Section 8e of the Act provides that when certain domestically 
produced commodities, including Irish potatoes, are regulated under a 
Federal marketing order, imports of that commodity must meet the same 
or comparable grade, size, quality, and maturity requirements. Whenever 
two or more marketing orders regulating the same commodity produced in 
different areas of the United States are concurrently in effect, the 
importation into the United States of any such commodity shall be 
prohibited unless it complies with the grade, size, quality and 
maturity provisions of the order which, as determined by the Secretary 
of Agriculture, regulates the commodity produced in the area with which 
the imported commodity is in most direct competition (7 U.S.C. 608e-
(a)). Section 980.1(b)(2) of the Vegetable Import Regulations specifies 
that potatoes imported into the United States are in most direct 
competition with potatoes of the same type produced in the area covered 
by this order. Since this action would increase the minimum quantity 
exemption under the domestic handling regulations, a corresponding 
change to the import regulations must also be considered.
    Minimum grade, size, quality, and maturity requirements for Irish 
potatoes imported into the United States are currently in effect under 
Sec.  980.1 (7 CFR 980.1). The minimum quantity exemption is specified 
in Sec.  980.1(c). The exemption for red skinned, round type or long 
type potatoes would remain at a 500 pound limit. This proposal would 
increase the quantity for all other round type potatoes that may be 
imported without regard to the import regulation requirements from 
1,000 to 2,000 pounds. The metric equivalent for 1,000 pounds is 
453.592 kilograms and 2,000 pounds is 907.185 kilograms. The increase 
in the minimum quantity exemption for imports of potatoes would have a 
beneficial impact on importers. This proposed rule would provide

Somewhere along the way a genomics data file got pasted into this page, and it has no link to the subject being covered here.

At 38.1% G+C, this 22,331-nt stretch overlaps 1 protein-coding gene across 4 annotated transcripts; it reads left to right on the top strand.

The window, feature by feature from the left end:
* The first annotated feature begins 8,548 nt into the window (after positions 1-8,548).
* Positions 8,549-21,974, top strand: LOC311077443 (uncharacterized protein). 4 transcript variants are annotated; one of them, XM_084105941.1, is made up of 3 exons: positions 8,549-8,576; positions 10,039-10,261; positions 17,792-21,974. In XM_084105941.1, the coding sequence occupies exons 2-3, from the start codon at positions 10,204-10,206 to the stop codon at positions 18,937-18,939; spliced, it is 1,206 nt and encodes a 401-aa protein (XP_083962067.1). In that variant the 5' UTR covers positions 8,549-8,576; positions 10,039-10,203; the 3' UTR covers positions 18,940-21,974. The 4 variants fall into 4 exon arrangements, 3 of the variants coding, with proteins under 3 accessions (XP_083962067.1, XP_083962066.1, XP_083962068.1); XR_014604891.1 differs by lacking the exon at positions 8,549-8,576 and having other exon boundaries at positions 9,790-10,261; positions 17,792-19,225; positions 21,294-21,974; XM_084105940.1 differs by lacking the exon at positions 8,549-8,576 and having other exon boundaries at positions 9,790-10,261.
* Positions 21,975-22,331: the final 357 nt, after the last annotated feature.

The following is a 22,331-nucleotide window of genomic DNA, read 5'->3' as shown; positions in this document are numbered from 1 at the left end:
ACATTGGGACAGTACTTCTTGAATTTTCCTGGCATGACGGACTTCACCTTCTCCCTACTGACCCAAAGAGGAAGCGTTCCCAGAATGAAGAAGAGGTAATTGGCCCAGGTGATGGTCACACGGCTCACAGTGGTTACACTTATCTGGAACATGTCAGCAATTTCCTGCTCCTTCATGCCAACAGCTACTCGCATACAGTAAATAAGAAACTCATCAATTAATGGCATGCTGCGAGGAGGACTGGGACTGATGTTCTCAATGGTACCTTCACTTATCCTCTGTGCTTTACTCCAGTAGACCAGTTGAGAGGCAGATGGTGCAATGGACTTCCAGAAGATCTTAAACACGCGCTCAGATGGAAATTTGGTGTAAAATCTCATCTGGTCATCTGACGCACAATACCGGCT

flexibility in the importation and distribution of smaller quantities 
of potatoes.

Initial Regulatory Flexibility Analysis

    Pursuant to requirements set forth in the Regulatory Flexibility 
Act (RFA) (5 U.S.C. 601-612), the Agricultural Marketing Service (AMS) 
has considered the economic impact of this action on small entities. 
Accordingly, AMS has prepared this initial regulatory flexibility 
analysis.
    The purpose of the RFA is to fit regulatory actions to the scale of 
businesses subject to such actions in order that small businesses will 
not be unduly or disproportionately burdened. Marketing orders issued 
pursuant to the Act, and rules issued thereunder, are unique in that 
they are brought about through group action of essentially small 
entities acting on their own behalf. Import regulations issued under 
the Act are based on those established under Federal marketing orders.
    There are approximately 80 handlers of Colorado Area No. 2 potatoes 
subject to regulation under the order and approximately 180 producers 
in the regulated production area. There are approximately 240 importers 
of potatoes. Small agricultural service firms (handlers and importers) 
are defined by the Small Business Administration (SBA) as those having 
annual receipts of less than $7,000,000, and small agricultural 
producers are defined as those having annual receipts of less than 
$750,000 (13 CFR 121.201).
    During the 2011-2012 fiscal period, the most recent for which 
statistics are available, 15,072,963 hundredweight of Colorado Area No. 
2 potatoes were inspected under the order and sold into the fresh 
market. Based on an estimated average f.o.b. price of $12.60 per 
hundredweight, the Committee estimates that 66 Area No. 2 handlers, or 
about 83 percent, had annual receipts of less than $7,000,000. In view 
of the foregoing, the majority of Colorado Area No. 2 potato handlers 
may be classified as small entities.
    In addition, based on information provided by the National 
Agricultural Statistics Service, the average producer price for the 
2011 Colorado fall potato crop was $10.70 per hundredweight. 
Multiplying $10.70 by the shipment quantity of 15,072,963 hundredweight 
yields an annual crop revenue estimate of $161,280,704. The average 
annual fresh potato revenue for each of the 180 Colorado Area No. 2 
potato producers is therefore calculated to be approximately $896,000 
($161,280,704 divided by 180), which is greater than the SBA threshold 
of $750,000. Consequently, on average, many of the Colorado Area No. 2 
potato producers may not be classified as small entities.
    Information from the Foreign Agricultural Service, USDA, indicates